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Life Is Beautiful? Really?

by John Rodat on April 13, 2011 · 1 comment


Come taste the wine: Chris Chiles (center) and the Kit Kat girls in C-R Productions’ Cabaret.

As unhappy endings go it would be tough to match, never mind top, Cabaret. Depicting, as it does, Berlin in 1931 as the Nazi party is gaining power, the musical is, necessarily, deeply fatalistic—even nihilistic. The cultural boom of the Weimar Republic has turned seedy and desperate in the face of an as-yet unknown but foreshadowed atrocity. Even those characters with intuition enough to possess a generalized sense of doom, of course, fail to comprehend its magnitude. They are haunted and menaced by future that we, the viewers, know but they cannot. In a sense, Cabaret is a horror story of a “the call is coming from inside the house!” sort; it’s no small challenge to imbue the reckless, driven hedonism of its characters with the appropriate, inarticulate terror of their fates— and still to entertain.

With the latter task, C-R Productions’ current version of the musical succeeds easily, but skimps on the former. The set design, staging, and song list of this Cabaret are strongly influenced by—really, lifted from—the 1998 revival of the play, which starred Alan Cumming in an astonishing and delightfully lurid take on the Emcee character first played by Joel Grey. In the role of Emcee for C-R Productions, Chris Chiles seems to split the difference between those portrayals: In appearance and costume, he is clearly referencing Cumming, and certainly he is more playful and impish than Grey. Still, there is a degree of distance in Chiles’s performance. He plays the role as a rouged and randy jester: having fun, provoking fun, poking fun—but still an observer. Chiles was exciting and enormously entertaining while on stage; but when he left, he left. Whereas, Cumming’s Emcee seemed omnipresent, the very spirit of both the Kit Kat Club and of sexy, dangerous and doomed Berlin at the time.

This difference informs the entire production.

If you are not familiar, the basic plot of Cabaret is that an American writer, Cliff Bradshaw (John Grieco) travels to Berlin, the latest stop on a European tour seeking inspiration, where he meets and falls for an English nightclub entertainer, Sally Bowles (Ruthie Stephens). During his brief stay in the city he becomes familiar with some of the rougher, downtrodden and more dangerous elements of 1930s Berlin: a boarding-house proprietress, her Jewish suitor, the entertainers/working girls and boys of the Kit Kat Club, and National Socialists just getting comfortable flexing their muscle. Cliff is a kind of tourist of the underworld, whose (perhaps affected) innocence will not stand long in this mix.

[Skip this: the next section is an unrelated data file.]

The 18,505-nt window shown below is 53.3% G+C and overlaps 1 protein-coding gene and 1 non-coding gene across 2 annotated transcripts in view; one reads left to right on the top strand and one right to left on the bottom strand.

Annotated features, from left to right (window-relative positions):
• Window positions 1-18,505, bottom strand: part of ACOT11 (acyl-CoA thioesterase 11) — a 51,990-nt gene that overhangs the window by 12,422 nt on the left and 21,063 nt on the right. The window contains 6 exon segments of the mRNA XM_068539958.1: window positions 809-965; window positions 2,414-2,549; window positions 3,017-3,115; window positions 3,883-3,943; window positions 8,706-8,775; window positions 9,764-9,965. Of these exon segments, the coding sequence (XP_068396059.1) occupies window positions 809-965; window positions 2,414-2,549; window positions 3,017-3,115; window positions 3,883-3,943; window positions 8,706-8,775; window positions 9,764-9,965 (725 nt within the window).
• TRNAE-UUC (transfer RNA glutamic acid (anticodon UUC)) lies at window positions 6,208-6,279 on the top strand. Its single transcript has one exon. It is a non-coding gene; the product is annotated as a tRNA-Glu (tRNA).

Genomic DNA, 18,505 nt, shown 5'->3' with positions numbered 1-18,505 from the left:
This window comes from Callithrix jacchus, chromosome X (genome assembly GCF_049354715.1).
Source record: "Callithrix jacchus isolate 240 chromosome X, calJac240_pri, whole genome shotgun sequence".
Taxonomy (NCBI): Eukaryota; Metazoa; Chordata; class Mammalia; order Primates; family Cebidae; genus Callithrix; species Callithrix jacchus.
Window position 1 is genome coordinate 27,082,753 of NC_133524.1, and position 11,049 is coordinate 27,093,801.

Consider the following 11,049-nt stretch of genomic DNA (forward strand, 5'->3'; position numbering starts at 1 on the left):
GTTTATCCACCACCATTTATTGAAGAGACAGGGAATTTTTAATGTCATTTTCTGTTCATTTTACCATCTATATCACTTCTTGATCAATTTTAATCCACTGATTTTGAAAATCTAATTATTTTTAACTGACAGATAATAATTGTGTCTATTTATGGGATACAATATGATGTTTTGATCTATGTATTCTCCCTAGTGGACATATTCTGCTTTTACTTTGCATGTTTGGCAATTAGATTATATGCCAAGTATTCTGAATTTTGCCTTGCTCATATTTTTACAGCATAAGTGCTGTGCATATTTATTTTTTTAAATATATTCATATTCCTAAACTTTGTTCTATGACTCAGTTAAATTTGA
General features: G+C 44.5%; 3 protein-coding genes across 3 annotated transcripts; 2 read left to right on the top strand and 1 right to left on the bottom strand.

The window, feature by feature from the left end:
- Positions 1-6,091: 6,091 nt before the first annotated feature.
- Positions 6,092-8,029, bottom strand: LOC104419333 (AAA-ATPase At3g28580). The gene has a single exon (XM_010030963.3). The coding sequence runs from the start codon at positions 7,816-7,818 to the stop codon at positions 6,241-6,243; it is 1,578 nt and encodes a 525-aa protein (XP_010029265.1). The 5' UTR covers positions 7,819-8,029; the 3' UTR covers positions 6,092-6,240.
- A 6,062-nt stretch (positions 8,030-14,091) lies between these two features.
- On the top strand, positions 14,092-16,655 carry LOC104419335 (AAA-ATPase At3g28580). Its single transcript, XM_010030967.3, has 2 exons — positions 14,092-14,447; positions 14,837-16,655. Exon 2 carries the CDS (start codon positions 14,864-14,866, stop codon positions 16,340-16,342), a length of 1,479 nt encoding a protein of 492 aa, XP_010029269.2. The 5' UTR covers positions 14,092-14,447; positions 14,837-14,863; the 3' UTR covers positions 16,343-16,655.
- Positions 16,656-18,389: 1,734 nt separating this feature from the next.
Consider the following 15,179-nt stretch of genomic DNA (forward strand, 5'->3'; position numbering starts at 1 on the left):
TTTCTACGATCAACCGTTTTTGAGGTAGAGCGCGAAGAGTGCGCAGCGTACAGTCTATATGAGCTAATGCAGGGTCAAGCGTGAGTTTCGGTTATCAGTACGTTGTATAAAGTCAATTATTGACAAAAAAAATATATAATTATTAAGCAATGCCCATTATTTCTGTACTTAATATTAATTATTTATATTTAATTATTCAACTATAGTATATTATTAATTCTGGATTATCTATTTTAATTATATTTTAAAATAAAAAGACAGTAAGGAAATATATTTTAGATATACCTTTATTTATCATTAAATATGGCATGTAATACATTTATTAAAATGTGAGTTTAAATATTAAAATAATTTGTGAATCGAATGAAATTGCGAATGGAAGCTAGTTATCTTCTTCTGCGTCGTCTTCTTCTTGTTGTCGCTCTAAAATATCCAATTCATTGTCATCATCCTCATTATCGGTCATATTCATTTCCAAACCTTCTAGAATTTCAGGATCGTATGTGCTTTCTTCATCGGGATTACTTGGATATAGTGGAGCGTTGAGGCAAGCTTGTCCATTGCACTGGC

Grieco has an appropriately boyish air for the naive American abroad; and he and Stephens, as a flighty, rattled Sally, have an easy chemistry. In fact, all the performers—from the multitalented actor-musicians who play the Kit Kat performers—to the supporting roles, are great fun to watch. (And to hear: Cabaret, in my opinion, has some of the most appealing songs in American Musical Theater).

And that’s the catch: This is a very entertaining Cabaret. But there is, in this production, little sense of menace. The actors do conjure emotional vulnerability, but it’s of a “local” sort. With the exception of Nick Abounader, as the creepy Nazi smuggler Ernst Ludwig, there is little punch to the historical tragedy seeded in these scenes. One scene, in which Cliff gets a beating from Ludwig’s thugs, was unconvincingly staged; and Greico’s bluff, though bruised, manner after the fight seemed a missed opportunity to acknowledge the impending punishment.

(In fairness to the cast, it’s got to be mentioned that the performance I attended was halted, mid-scene, due to a medical emergency in the audience. The entire troupe handled it like, well, troupers. But it was an unfortunate interruption.)

The play’s final scene, again following the lead of the 1998 production, features the Emcee wishing the audience “good night” then removing his leather trench coat to reveal a striped prisoner’s costume. When worn by Cumming, the costume bore both the yellow star the Nazis used to designate Jewish internees of the concentration camps and the pink triangle used to mark homosexuals. In this production, Chiles wore just the yellow star. It was a curious alteration that may have been made for any number of reasons. But, to me, given that the production had otherwise so closely followed the ’98 staging, it suggested a symbolic kind of hesitation to wholly commit to the full horrific context of Cabaret.

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